Place cash registers in the front section of the store, where they are easily visible from outside.
Use a drop safe for large amounts of cash and keep smaller amounts of money in the till. Put up signs to alert shoppers of this protocol.
Make bank deposits often during business hours. Use different routes and go at different times of the day.
Make sure your address is visible.
If you’re unlucky enough to be confronted by a robber, co-operate!
Credit Card Fraud Prevention
According to Financial Fraud Action UK, financial fraud losses reached £755 million in 2015. The main drivers of this type of crime are impersonation and deception scams, online attacks and data breaches. Follow these steps to make sure you prevent credit card fraud.
Train each employee how to comply with each credit card company’s authorisation procedures.
Be suspicious of customers who possess only one credit card and piece of identification.
Be aware of customers who make repeated purchases under the amount needed for manager approval.
Be wary of customers purchasing goods that could easily be sold for cash (televisions, smartphones and portable devices, laptops and cameras).
Note down the details of any suspicious customers. This includes their appearance, who they were with, the vehicle they used and the identification presented. Call your local police force and report the incident.
Because criminals may attempt to alter the details on a card, check for faint lettering or numbering beneath the visible characters.
Examine the signature strip. Criminals may cover the card owner’s signature using a new strip which may be removable.
Shoplifters cost UK retailers around £335 million every year. Shoplifting can be a real threat if you own a store. To avoid losses, make sure that you deter shoplifters with the following steps.
Ensure fitting rooms are attended. Fitting rooms give criminals the time and privacy required to remove security tags, switch price tickets and conceal items on their person.
Greet shoppers as they enter. To a would-be thief, a simple employee greeting can serve as an effective deterrent since it demonstrates that your shop is well-staffed and that employees are diligent.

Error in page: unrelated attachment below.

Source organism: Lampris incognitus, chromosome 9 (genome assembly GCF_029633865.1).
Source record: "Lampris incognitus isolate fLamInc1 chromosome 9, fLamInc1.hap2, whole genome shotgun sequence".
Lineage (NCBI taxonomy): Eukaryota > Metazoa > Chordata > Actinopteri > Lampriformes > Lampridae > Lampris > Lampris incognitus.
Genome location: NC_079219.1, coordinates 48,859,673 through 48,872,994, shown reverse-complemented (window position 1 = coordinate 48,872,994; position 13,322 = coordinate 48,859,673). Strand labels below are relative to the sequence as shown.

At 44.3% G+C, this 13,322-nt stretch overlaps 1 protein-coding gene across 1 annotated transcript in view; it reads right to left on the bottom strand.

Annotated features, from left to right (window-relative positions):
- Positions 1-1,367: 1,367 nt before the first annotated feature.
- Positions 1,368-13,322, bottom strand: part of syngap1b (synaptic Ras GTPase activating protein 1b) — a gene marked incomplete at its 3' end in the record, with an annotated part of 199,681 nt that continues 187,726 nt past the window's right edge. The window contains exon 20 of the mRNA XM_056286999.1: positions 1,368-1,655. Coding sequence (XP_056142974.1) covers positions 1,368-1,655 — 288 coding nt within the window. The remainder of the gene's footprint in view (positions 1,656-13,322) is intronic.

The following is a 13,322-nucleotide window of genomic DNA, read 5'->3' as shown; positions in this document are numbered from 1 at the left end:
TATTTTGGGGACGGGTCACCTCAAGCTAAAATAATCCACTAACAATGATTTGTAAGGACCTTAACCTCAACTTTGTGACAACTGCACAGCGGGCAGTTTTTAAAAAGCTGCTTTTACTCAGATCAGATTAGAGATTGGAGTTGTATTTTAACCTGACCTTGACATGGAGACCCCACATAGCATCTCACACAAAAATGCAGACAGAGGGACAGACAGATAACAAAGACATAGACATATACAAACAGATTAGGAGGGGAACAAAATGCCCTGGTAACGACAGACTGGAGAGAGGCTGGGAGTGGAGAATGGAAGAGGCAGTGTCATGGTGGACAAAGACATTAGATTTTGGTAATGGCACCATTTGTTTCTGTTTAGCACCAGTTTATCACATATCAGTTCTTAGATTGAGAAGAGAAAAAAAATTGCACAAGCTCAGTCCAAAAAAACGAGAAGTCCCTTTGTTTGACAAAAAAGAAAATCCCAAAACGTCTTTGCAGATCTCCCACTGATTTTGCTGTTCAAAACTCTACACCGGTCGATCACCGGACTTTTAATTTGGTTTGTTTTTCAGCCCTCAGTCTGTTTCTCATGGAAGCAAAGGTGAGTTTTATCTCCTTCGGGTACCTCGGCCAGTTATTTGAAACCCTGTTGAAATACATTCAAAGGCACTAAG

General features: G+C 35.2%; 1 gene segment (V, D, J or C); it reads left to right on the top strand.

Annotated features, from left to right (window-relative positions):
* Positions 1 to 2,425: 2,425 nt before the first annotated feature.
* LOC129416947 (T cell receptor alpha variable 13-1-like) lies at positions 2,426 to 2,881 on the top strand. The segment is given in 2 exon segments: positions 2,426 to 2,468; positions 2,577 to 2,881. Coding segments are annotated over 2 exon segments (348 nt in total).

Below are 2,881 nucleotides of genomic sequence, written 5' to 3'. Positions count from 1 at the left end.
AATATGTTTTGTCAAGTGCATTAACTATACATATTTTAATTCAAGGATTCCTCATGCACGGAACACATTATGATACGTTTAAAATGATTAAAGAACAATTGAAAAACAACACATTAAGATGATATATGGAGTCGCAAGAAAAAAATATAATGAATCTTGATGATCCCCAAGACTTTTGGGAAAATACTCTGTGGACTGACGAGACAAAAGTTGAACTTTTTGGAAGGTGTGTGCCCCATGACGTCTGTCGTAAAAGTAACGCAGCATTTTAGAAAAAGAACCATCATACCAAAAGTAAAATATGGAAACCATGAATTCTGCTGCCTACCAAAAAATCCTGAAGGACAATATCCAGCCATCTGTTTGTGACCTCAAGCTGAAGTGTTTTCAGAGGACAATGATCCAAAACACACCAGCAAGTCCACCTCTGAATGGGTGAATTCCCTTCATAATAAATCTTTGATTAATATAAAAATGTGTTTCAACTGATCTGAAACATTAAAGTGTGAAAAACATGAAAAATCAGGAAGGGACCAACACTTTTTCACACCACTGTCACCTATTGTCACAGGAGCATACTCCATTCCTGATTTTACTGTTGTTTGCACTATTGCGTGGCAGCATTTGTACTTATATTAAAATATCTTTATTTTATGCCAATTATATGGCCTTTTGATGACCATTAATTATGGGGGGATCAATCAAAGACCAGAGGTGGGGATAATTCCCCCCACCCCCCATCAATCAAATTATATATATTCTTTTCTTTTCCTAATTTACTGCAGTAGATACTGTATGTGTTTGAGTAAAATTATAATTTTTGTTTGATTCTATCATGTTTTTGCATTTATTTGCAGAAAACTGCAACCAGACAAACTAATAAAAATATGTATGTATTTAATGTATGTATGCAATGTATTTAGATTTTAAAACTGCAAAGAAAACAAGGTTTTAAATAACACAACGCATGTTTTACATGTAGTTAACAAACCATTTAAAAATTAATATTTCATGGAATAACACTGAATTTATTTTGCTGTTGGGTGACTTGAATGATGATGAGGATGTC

Make sure that your shop is kept neat and tidy. This will prevent criminals being able to conceal illicit activity.
Use mirrors to eliminate any blind spots and place goods away from entrances and exits to prevent criminals making a hasty exit.
Keep expensive goods in locked cases and place a limit on how many a customer can ask to see at any one time.
Place the cash register near the store front and keep it locked and monitored whenever your shop is open.
Consider installing an electronic article surveillance system and CCTV.
In legal terms, vandalism is a form of criminal damage since it involves the damage or defacement of private or public property without permission. It’s a serious crime, and it’s one that costs business owners a lot of money. In the UK, the rate of criminal damage is decreasing. Still, with 1.3 million incidents of criminal damage to personal and household property in the year ending March 2015, you need to do what you can to prevent vandalism.
Use vandal repellent materials such as hard-to-mark surfaces, unbreakable glass, prickly plants and closely planted hedges and fences and walls.
Install good lighting and lock access gates.
Remove any places where a person may hide. This includes trees, shrubbery, stairwells and alleys.
Install CCTV and put up signs telling people that you’re using it.
Clean up vandalism and remove or repair any damaged items as soon as possible.
Employee Theft Prevention
In England and Wales, 10,717 counts of theft by an employee were recorded in 2015/16. Such crimes decreased steadily after a peak in 2003/04. Now, however, employee theft is on the rise again. To prevent employee theft, you should.
Create a document which outlines each employee’s responsibilities, standards of honesty and the consequences of not adhering to the rules. Make sure that all staff read and understand it, and sign it as a condition of employment.
Follow strict hiring practices, contact all referees and verify all information contained in a candidate’s CV.
Maintain accurate records concerning cash flow, inventory, equipment and supplies. Check this regularly or delegate responsibility to a trusted team member.
Control access to keys, the safe, digital records and alarm codes. Change access codes and engrave “do not duplicate” on all sets of keys.
Reward employees for uncovering security problems.
Churchill Support Services is a nationwide security company and a trusted provider ofbespoke retail and business security solutions. If you’d like to find out how we can help you secure your business, get in touch.
Andy is an experienced operations and sales professional with over 20 years’ experience. As Churchill Support Services Operations Director, Andy is responsible for service delivery to new and existing clients throughout the UK, managing the 24 hour control room, the supervisory team and Operations Managers, and for driving efficiencies and best practice standards within the organisation.